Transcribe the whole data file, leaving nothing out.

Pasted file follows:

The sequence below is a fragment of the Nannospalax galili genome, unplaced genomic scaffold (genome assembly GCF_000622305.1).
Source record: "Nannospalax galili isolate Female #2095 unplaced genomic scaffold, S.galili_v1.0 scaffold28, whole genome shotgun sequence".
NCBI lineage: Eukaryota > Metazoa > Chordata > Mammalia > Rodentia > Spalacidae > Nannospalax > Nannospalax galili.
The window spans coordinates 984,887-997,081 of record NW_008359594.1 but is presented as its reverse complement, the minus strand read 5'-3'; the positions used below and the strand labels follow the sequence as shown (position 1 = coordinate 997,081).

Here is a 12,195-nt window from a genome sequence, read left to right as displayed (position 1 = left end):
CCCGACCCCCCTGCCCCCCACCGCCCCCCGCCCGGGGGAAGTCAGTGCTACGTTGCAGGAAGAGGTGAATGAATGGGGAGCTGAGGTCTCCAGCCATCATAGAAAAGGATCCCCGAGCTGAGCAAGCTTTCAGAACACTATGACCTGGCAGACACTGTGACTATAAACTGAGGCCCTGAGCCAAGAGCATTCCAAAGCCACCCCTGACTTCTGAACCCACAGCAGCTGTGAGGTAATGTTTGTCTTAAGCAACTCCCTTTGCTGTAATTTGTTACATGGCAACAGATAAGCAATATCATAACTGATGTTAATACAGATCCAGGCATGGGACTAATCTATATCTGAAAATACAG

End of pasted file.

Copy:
The sequence below is a fragment of the Nannospalax galili genome, unplaced genomic scaffold (genome assembly GCF_000622305.1).
Source record: "Nannospalax galili isolate Female #2095 unplaced genomic scaffold, S.galili_v1.0 scaffold28, whole genome shotgun sequence".
NCBI lineage: Eukaryota > Metazoa > Chordata > Mammalia > Rodentia > Spalacidae > Nannospalax > Nannospalax galili.
The window spans coordinates 984,887-997,081 of record NW_008359594.1 but is presented as its reverse complement, the minus strand read 5'-3'; the positions used below and the strand labels follow the sequence as shown (position 1 = coordinate 997,081).

Here is a 12,195-nt window from a genome sequence, read left to right as displayed (position 1 = left end):
CCCGACCCCCCTGCCCCCCACCGCCCCCCGCCCGGGGGAAGTCAGTGCTACGTTGCAGGAAGAGGTGAATGAATGGGGAGCTGAGGTCTCCAGCCATCATAGAAAAGGATCCCCGAGCTGAGCAAGCTTTCAGAACACTATGACCTGGCAGACACTGTGACTATAAACTGAGGCCCTGAGCCAAGAGCATTCCAAAGCCACCCCTGACTTCTGAACCCACAGCAGCTGTGAGGTAATGTTTGTCTTAAGCAACTCCCTTTGCTGTAATTTGTTACATGGCAACAGATAAGCAATATCATAACTGATGTTAATACAGATCCAGGCATGGGACTAATCTATATCTGAAAATACAG